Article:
The Reutersruh Paleolithic

A Scraper, Levallois Point and a Tayac-Point from the Reutersruh site near Kassel (250-40 k.a BP)

In 1948, Hallam L. Movius Jr. proposed a theoretical line, which separated regions of Lower Paleolithic Technocomplexes with Handaxes, from regions without such tools. The “Movius line” divides the old world into Western regions (Africa, Europe and S/W-Asia including India) and into eastward parts of Asia. Germany is situated west from this line.

In Middle Europe  “Acheulean” ensembles with Handaxes older than OIS 5 ( Markleeberg, Hundisburg..) would be described by French authors as “Epi-Acheulean” due to their  low frequency of Bifaces .

In Germany, A. Luttropp has drawn attention to quartzite as a raw material in N-Hesse during the late 1930ies. One of Luttropp’s Handaxe-rich surface assemblages, with a morphology displaying a spectrum between “Abbevillian” and “MTA” , is that of Reutersruh (near Schwalmstadt). The material from the lower, middle and upper Paleolithic has been published in a monograph by Bosinski and Luttropp (1971). In this Monograph Bosinski gives a reconstruction of different “Chaîne opératoires” used at this site to produce blanks from Levallois, Discoid and other cores. From a typological view, it is reasonable to assume, that a part of the artifacts is older than the last interglacial. Luttropp’s collection was sold to the “Landesmuseum” Kassel in the 1970ies and displayed there until recently (see the followng link..)


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About Katzman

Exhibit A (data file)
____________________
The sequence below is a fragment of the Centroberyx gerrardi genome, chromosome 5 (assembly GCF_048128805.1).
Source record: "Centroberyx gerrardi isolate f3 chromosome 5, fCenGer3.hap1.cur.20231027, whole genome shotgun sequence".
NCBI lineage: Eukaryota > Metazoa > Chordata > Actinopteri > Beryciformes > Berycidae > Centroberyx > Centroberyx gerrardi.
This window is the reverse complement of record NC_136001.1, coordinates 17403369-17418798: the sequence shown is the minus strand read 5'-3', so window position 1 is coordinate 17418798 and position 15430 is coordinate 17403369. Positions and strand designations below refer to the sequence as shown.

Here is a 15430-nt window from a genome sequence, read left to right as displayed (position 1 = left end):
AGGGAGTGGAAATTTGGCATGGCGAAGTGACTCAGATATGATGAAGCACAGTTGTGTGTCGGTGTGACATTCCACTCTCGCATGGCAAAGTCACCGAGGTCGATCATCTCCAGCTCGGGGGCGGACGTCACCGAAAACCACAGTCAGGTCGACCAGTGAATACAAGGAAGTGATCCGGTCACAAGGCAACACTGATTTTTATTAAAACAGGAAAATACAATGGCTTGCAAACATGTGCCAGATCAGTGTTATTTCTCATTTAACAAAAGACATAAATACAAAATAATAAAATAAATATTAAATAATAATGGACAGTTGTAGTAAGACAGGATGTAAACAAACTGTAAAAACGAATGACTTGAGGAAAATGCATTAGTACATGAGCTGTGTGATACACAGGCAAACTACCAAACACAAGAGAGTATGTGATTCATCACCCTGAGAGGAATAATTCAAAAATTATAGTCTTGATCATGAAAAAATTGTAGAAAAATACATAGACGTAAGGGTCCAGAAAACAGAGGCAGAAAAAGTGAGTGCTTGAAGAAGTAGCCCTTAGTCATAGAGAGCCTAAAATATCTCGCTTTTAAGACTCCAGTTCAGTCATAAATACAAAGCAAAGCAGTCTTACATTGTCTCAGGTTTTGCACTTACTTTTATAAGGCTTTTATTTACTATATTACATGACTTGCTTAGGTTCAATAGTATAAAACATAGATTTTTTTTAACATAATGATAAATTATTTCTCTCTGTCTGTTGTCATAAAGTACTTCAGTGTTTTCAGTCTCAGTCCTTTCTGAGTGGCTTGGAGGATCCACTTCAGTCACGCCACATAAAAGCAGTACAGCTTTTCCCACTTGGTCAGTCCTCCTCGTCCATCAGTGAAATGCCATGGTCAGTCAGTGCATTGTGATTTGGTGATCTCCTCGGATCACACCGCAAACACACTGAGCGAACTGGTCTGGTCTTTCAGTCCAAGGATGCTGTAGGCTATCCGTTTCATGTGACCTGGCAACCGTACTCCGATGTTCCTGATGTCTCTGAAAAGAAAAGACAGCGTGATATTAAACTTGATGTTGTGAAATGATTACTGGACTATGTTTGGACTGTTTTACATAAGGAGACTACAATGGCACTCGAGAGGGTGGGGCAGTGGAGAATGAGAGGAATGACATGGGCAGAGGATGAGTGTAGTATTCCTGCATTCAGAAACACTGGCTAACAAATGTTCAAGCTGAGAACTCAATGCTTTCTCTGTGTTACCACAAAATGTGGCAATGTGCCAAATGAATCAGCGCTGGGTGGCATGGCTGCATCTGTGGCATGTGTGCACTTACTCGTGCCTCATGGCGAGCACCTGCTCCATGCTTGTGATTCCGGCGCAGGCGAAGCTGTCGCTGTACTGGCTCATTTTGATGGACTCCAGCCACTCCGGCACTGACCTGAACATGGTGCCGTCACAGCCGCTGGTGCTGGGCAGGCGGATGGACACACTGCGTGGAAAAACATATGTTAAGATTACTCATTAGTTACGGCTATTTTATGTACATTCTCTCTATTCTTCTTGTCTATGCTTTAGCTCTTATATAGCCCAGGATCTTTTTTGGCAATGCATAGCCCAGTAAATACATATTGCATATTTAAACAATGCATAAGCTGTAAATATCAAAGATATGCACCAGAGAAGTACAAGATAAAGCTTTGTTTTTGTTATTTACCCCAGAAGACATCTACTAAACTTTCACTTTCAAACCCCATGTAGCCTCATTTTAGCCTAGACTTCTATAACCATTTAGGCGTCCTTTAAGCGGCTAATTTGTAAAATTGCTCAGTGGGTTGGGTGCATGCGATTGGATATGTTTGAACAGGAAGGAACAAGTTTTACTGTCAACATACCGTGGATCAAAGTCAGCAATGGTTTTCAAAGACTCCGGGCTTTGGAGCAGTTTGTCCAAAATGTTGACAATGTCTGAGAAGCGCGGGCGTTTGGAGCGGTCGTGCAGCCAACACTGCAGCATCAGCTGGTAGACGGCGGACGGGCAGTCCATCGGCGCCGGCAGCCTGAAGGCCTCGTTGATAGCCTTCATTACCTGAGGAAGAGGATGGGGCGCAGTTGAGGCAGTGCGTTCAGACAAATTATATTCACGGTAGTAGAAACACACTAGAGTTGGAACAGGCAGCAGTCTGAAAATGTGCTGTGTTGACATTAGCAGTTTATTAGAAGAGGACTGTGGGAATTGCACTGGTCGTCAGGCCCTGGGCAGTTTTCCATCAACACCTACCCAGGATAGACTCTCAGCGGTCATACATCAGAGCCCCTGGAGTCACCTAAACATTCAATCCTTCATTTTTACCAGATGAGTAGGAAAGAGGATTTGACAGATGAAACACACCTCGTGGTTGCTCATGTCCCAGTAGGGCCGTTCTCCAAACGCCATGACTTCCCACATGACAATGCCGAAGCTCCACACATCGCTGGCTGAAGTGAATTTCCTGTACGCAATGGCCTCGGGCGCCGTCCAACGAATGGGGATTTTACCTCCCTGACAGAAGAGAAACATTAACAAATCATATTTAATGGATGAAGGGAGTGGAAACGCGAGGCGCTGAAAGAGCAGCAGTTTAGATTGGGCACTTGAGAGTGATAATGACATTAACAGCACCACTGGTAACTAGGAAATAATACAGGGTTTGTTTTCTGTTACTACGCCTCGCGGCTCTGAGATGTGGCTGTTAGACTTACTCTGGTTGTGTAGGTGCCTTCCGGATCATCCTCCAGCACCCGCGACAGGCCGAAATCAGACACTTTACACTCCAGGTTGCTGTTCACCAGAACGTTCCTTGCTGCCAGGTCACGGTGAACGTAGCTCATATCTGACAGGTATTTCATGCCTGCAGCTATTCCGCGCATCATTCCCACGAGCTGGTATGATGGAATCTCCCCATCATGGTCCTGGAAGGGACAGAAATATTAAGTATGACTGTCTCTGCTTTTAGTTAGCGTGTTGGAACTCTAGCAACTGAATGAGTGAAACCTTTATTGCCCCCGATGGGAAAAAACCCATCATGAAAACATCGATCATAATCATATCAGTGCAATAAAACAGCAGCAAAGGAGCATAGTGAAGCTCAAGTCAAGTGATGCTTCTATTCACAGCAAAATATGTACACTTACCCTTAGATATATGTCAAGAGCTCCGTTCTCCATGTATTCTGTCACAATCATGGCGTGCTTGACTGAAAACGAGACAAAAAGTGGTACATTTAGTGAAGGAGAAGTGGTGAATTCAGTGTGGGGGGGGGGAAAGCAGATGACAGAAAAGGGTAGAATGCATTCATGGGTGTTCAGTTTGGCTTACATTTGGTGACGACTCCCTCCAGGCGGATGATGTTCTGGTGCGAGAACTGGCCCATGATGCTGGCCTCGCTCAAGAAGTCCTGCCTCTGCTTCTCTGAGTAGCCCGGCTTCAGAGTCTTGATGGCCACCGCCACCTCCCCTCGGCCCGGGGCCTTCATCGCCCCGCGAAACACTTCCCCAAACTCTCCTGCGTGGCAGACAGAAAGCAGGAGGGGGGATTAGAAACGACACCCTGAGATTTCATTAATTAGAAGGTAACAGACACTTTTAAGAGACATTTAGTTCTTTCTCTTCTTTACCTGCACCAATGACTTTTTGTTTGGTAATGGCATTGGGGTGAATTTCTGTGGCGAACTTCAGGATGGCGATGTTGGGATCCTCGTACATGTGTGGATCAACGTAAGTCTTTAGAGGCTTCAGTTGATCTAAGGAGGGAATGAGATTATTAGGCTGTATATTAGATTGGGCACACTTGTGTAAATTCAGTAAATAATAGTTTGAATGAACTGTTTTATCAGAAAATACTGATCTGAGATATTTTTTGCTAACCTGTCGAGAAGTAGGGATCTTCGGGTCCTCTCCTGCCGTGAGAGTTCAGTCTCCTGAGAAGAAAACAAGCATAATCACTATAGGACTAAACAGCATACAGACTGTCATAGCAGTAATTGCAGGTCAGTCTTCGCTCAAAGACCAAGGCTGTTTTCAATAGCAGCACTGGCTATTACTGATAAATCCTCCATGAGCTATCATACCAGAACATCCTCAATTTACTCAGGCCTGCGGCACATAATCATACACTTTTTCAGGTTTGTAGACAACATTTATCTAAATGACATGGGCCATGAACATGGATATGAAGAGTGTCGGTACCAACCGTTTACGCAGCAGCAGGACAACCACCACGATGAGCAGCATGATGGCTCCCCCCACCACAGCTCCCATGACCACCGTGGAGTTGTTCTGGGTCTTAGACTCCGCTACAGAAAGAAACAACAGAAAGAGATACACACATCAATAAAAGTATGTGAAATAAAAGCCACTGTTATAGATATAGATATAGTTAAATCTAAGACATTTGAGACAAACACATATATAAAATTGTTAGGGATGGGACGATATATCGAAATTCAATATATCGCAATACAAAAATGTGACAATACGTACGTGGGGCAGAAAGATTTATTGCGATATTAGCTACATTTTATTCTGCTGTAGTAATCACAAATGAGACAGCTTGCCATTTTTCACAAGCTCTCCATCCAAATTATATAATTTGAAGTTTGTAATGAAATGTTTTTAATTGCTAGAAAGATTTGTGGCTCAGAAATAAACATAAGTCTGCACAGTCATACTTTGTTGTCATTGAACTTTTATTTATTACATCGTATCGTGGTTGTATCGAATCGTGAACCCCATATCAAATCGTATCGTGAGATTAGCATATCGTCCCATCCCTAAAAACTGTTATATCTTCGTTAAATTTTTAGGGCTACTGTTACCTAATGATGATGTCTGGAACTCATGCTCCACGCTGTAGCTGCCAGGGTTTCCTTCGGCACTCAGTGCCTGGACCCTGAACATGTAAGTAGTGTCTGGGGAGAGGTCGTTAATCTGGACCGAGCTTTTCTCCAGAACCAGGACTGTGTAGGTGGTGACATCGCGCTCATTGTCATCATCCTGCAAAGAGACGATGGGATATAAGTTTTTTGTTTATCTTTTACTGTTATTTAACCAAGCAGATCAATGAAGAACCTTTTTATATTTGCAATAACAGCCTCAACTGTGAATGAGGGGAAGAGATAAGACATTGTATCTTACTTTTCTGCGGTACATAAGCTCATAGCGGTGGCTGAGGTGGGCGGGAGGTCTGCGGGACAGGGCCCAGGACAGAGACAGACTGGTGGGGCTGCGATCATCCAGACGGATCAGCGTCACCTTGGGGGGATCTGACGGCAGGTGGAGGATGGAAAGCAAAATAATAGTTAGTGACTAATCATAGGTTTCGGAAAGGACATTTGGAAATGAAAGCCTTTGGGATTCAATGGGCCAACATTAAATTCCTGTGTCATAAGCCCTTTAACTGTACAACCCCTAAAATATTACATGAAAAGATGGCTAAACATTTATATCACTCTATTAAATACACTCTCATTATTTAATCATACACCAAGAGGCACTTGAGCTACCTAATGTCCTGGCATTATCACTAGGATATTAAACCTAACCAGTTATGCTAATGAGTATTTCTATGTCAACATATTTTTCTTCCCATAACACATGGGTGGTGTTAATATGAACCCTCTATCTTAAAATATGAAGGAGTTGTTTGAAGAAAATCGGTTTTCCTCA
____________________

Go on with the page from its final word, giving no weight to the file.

During my whole life I was fascinated by stone age artefacts. Not only the aesthetic qualities of these findings, but also the stories around them and the considerations arising from their discovery, are a part of my blog. Comments and contributions are allways welcome!

About me: J.L. Katzman (Pseudonym). Born in Vienna. Left Austria in 1974 and did not regret. Studied Medicine and Prehistory at a German University. Member of a Medical Department at a German University.

Copyright 2010-2017 by JLK. All Rights Reserved. You are welcome to use material in these posts so long as you cite the work.

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One Response to The Reutersruh Paleolithic

  1. Brendan Gallagher says:

    Dear Aggsbach,
    1. Can you tell me more about Who are you? etc.
    2. Where can I see Acheulan hand axes found in St. Acheul by Boucher de Perthes in archaeological museums in France?

    Please reply

    Brendan Gallagher

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